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November 17, 2010

NEW Ingersoll SMAX face milling line is here

The new SMAX face mill line by Ingersoll from General Cutting Tools, featuring the DPM434R (18 MM long) insert series is now available in both 0º and 45º lead angle versions. The 0º lead angle face mills generate true square shoulders to allow shoulder cutting and multiple Z-Axis depth milling passes. The 45º lead angle provides the necessary chip thinning, heat dissipation, and “softened” work piece entry to allow for higher chip loads and feed rates. The effective diameter range for both lead angles is from 3.00” – 12.00”. Ingersoll Cutting Tools from General Cutting Tools, Chicago IllinoisBoth lead angle series also bring the 18 MM SMAX insert family to the market for the first time. The insert part number series for these face mills is DPM434R… The insert dimensionally is .709” long X .300” thick, so it is well suited for heavy duty milling applications. The inserts for this family of cutters have positive geometry rake faces specifically developed to enhance chip formation and improve overall efficiency. Precision ground wiper flats on each of the inserts also provides the potential for superior surface finishes and dimensional repeatability. All of the 18 MM long inserts are used with an M5 thread insert screw to further add to the durability of the cutter family. Both cutter families are intended for roughing and one-cut applications. Standard cutters are available for RH spindle rotation.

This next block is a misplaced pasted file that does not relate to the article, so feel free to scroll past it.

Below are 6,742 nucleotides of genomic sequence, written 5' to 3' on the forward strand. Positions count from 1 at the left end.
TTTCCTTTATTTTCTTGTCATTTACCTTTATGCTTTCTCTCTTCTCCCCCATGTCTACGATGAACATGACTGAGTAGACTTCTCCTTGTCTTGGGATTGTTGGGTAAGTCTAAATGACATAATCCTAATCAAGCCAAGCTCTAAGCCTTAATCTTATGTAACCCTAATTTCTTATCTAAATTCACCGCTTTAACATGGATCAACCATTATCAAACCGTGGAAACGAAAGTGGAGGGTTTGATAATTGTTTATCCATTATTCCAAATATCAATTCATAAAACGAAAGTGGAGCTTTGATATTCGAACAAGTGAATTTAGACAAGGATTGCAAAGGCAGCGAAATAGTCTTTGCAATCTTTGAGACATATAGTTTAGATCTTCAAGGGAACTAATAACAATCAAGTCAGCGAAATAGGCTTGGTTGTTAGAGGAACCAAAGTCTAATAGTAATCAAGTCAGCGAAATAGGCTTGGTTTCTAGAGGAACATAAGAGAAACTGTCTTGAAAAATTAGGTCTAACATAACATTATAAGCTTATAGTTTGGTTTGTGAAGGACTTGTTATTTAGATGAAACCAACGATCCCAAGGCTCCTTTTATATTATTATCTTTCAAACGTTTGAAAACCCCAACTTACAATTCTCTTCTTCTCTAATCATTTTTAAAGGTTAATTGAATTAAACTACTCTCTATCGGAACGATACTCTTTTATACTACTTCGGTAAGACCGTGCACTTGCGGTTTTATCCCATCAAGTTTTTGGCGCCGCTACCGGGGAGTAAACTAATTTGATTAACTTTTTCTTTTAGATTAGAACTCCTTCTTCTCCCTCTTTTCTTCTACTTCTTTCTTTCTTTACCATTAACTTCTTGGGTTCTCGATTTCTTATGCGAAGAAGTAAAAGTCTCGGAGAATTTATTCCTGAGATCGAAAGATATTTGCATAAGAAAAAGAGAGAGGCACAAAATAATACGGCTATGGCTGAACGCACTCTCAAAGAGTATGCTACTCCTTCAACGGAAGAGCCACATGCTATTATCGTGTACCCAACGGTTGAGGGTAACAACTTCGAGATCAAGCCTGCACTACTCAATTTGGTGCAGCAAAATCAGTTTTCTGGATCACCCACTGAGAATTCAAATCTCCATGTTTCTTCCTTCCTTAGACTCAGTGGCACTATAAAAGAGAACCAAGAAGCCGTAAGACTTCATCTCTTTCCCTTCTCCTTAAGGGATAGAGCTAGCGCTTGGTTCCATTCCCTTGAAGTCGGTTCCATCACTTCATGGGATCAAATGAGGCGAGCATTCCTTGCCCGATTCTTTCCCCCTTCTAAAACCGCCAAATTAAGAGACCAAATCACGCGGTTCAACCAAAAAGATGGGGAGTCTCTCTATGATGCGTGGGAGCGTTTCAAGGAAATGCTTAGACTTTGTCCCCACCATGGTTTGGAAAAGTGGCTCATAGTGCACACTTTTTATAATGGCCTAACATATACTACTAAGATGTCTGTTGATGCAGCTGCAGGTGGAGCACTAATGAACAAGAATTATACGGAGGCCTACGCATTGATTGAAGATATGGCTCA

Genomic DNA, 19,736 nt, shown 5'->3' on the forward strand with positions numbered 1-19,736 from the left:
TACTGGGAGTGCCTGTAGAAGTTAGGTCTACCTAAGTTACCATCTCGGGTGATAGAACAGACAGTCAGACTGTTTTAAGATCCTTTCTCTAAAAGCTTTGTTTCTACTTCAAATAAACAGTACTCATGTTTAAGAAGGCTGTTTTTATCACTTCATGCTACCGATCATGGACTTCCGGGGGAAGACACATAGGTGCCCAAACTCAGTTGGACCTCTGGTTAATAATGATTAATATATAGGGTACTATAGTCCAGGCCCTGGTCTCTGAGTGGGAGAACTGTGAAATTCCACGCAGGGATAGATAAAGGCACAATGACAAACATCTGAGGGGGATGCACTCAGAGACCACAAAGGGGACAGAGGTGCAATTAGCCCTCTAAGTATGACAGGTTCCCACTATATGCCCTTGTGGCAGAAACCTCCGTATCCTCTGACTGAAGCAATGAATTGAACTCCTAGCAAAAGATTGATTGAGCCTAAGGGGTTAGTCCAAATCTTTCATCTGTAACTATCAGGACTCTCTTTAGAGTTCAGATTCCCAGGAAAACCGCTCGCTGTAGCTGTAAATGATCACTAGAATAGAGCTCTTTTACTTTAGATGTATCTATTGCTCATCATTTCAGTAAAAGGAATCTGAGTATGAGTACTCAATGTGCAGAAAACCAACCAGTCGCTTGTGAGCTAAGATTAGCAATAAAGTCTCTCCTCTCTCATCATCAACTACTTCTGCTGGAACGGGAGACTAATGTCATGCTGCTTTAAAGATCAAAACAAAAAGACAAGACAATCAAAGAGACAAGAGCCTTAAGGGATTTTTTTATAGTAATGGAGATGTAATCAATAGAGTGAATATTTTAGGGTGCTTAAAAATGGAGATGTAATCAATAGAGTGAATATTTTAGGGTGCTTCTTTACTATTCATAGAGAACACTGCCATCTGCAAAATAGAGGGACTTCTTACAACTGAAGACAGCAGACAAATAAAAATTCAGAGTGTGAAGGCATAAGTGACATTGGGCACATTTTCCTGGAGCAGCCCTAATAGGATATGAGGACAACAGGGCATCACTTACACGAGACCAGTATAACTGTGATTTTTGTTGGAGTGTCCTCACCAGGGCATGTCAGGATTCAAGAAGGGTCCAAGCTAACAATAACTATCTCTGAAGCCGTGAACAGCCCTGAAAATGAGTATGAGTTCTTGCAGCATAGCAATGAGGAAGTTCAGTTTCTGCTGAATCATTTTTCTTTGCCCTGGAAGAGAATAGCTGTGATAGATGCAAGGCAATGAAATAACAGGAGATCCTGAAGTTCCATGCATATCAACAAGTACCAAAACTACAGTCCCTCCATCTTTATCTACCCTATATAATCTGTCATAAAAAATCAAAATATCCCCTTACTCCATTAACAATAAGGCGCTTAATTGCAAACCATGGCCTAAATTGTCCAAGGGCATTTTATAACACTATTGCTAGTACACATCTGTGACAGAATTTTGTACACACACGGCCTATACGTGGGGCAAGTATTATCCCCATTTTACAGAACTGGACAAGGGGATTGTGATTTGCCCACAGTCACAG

The combination of true 0º lead angle and a wiper flat combined on the same insert design is a relatively new feature for Ingersoll’s Maxline family of face mills. The only other standard product line that combines these two features today in the Maxline family is the long edged VMAX inserts (NNE324R/L109). Due to their size, these VMAX inserts are not capable of the same axial depth of cut and feedrate as the new 18 MM SMAX inserts. Traditionally, this combination of true 0º lead angle combined with wiper flats has been featured in the Hi-Positive insert lines of Ingersoll and our competition. The new 4 edged 18 MM SMAX insert will allow our Maxline product to offer an alternative for shoulder milling applications where large 2 index Hi-Positive inserts have historically been used.